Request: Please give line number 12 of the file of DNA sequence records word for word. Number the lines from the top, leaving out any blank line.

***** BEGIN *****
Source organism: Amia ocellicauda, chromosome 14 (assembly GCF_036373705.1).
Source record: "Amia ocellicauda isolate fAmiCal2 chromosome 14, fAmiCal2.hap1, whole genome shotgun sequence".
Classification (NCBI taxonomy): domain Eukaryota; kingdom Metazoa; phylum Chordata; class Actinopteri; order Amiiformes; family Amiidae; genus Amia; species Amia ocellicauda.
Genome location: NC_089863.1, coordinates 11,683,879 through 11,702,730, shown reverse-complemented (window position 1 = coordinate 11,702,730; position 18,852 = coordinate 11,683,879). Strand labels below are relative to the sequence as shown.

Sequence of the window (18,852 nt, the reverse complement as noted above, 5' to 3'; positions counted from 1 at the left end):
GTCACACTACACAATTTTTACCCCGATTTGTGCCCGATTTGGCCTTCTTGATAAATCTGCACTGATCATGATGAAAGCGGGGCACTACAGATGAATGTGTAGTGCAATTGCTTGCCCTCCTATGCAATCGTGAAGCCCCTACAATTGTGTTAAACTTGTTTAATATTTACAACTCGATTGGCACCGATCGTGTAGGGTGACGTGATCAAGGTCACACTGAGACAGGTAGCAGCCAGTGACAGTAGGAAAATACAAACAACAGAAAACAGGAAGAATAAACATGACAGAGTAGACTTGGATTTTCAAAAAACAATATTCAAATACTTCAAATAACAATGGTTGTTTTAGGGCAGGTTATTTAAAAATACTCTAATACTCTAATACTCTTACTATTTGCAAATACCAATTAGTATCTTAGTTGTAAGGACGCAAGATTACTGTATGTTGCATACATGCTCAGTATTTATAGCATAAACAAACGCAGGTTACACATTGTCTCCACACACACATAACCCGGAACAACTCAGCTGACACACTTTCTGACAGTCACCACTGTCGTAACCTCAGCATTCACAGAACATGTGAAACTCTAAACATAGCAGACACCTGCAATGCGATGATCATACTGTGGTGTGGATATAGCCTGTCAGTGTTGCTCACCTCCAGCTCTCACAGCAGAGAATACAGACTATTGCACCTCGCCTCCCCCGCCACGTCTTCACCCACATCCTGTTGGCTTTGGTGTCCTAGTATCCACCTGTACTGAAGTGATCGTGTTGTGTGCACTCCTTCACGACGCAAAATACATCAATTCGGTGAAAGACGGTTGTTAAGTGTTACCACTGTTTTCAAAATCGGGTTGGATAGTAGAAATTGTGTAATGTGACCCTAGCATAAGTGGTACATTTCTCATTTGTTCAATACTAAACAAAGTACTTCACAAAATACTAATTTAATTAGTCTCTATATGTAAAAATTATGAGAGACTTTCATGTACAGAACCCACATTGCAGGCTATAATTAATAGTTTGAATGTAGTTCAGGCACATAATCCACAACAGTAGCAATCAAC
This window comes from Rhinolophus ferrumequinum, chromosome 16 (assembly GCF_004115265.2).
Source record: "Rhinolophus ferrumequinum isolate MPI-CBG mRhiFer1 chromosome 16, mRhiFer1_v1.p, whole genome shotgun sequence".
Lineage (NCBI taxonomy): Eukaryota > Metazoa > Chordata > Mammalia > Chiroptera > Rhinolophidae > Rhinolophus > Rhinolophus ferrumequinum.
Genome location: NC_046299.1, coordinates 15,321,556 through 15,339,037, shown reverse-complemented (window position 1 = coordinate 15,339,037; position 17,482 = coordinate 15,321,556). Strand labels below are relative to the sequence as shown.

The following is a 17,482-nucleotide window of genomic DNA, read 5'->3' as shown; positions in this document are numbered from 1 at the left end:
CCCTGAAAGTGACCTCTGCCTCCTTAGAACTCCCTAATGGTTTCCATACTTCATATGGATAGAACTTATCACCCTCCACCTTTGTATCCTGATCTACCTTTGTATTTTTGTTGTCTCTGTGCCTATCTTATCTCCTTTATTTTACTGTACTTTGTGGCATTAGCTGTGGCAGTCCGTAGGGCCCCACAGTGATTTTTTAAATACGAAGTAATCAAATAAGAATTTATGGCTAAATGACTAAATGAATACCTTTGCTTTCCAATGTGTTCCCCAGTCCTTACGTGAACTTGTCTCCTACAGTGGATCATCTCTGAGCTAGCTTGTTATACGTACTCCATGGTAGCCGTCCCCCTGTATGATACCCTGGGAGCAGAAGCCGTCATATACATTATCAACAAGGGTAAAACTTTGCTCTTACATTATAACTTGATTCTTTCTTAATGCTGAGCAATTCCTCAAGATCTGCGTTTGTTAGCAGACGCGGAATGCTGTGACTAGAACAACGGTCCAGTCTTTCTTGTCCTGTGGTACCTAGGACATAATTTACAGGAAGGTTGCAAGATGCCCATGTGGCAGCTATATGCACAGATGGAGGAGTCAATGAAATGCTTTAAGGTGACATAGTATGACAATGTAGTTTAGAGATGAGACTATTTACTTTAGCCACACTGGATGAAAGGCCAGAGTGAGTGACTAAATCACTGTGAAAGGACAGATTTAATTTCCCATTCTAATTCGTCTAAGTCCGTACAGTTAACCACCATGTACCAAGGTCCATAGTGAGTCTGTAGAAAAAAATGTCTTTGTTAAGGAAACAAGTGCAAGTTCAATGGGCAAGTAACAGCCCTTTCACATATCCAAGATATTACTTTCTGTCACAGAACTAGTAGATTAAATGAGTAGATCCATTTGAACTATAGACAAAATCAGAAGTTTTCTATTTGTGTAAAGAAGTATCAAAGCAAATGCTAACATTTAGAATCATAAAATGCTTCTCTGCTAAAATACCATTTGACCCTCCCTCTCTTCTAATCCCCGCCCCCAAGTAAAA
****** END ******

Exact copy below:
CCCTGAAAGTGACCTCTGCCTCCTTAGAACTCCCTAATGGTTTCCATACTTCATATGGATAGAACTTATCACCCTCCACCTTTGTATCCTGATCTACCTTTGTATTTTTGTTGTCTCTGTGCCTATCTTATCTCCTTTATTTTACTGTACTTTGTGGCATTAGCTGTGGCAGTCCGTAGGGCCCCACAGTGATTTTTTAAATACGAAGTAATCAAATAAGAATTTATGGCTAAATGACTAAATGAATACCTTTGCTTTCCAATGTGTTCCCCAGTCCTTACGTGAACTTGTCTCCTACAGTGGATCATCTCTGAGCTAGCTTGTTATACGTACTCCATGGTAGCCGTCCCCCTGTATGATACCCTGGGAGCAGAAGCCGTCATATACATTATCAACAAGGGTAAAACTTTGCTCTTACATTATAACTTGATTCTTTCTTAATGCTGAGCAATTCCTCAAGATCTGCGTTTGTTAGCAGACGCGGAATGCTGTGACTAGAACAACGGTCCAGTCTTTCTTGTCCTGTGGTACCTAGGACATAATTTACAGGAAGGTTGCAAGATGCCCATGTGGCAGCTATATGCACAGATGGAGGAGTCAATGAAATGCTTTAAGGTGACATAGTATGACAATGTAGTTTAGAGATGAGACTATTTACTTTAGCCACACTGGATGAAAGGCCAGAGTGAGTGACTAAATCACTGTGAAAGGACAGATTTAATTTCCCATTCTAATTCGTCTAAGTCCGTACAGTTAACCACCATGTACCAAGGTCCATAGTGAGTCTGTAGAAAAAAATGTCTTTGTTAAGGAAACAAGTGCAAGTTCAATGGGCAAGTAACAGCCCTTTCACATATCCAAGATATTACTTTCTGTCACAGAACTAGTAGATTAAATGAGTAGATCCATTTGAACTATAGACAAAATCAGAAGTTTTCTATTTGTGTAAAGAAGTATCAAAGCAAATGCTAACATTTAGAATCATAAAATGCTTCTCTGCTAAAATACCATTTGACCCTCCCTCTCTTCTAATCCCCGCCCCCAAGTAAAA